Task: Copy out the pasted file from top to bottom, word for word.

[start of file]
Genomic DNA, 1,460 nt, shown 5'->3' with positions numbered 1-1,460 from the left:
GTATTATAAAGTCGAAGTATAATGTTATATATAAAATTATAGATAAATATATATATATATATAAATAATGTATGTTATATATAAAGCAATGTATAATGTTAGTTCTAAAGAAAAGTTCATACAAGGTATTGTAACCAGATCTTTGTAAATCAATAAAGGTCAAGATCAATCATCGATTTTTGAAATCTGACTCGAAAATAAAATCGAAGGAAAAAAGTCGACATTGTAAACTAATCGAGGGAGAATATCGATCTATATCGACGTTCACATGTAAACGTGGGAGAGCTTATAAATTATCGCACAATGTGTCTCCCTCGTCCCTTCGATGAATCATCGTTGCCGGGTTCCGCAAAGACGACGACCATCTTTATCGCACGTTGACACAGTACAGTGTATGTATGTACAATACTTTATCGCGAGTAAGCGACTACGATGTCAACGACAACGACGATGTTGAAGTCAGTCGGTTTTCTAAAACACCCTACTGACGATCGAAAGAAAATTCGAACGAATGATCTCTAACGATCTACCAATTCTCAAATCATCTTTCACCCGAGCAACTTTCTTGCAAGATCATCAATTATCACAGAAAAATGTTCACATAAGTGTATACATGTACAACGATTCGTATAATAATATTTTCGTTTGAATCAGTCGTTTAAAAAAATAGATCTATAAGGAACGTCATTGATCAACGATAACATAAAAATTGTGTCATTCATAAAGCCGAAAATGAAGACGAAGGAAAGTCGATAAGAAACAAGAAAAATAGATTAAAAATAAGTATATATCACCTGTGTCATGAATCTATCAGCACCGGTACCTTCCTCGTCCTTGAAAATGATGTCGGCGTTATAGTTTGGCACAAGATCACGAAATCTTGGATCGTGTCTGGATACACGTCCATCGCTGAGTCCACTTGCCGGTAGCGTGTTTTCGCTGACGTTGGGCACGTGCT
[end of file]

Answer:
Genomic DNA, 1,460 nt, shown 5'->3' with positions numbered 1-1,460 from the left:
GTATTATAAAGTCGAAGTATAATGTTATATATAAAATTATAGATAAATATATATATATATATAAATAATGTATGTTATATATAAAGCAATGTATAATGTTAGTTCTAAAGAAAAGTTCATACAAGGTATTGTAACCAGATCTTTGTAAATCAATAAAGGTCAAGATCAATCATCGATTTTTGAAATCTGACTCGAAAATAAAATCGAAGGAAAAAAGTCGACATTGTAAACTAATCGAGGGAGAATATCGATCTATATCGACGTTCACATGTAAACGTGGGAGAGCTTATAAATTATCGCACAATGTGTCTCCCTCGTCCCTTCGATGAATCATCGTTGCCGGGTTCCGCAAAGACGACGACCATCTTTATCGCACGTTGACACAGTACAGTGTATGTATGTACAATACTTTATCGCGAGTAAGCGACTACGATGTCAACGACAACGACGATGTTGAAGTCAGTCGGTTTTCTAAAACACCCTACTGACGATCGAAAGAAAATTCGAACGAATGATCTCTAACGATCTACCAATTCTCAAATCATCTTTCACCCGAGCAACTTTCTTGCAAGATCATCAATTATCACAGAAAAATGTTCACATAAGTGTATACATGTACAACGATTCGTATAATAATATTTTCGTTTGAATCAGTCGTTTAAAAAAATAGATCTATAAGGAACGTCATTGATCAACGATAACATAAAAATTGTGTCATTCATAAAGCCGAAAATGAAGACGAAGGAAAGTCGATAAGAAACAAGAAAAATAGATTAAAAATAAGTATATATCACCTGTGTCATGAATCTATCAGCACCGGTACCTTCCTCGTCCTTGAAAATGATGTCGGCGTTATAGTTTGGCACAAGATCACGAAATCTTGGATCGTGTCTGGATACACGTCCATCGCTGAGTCCACTTGCCGGTAGCGTGTTTTCGCTGACGTTGGGCACGTGCT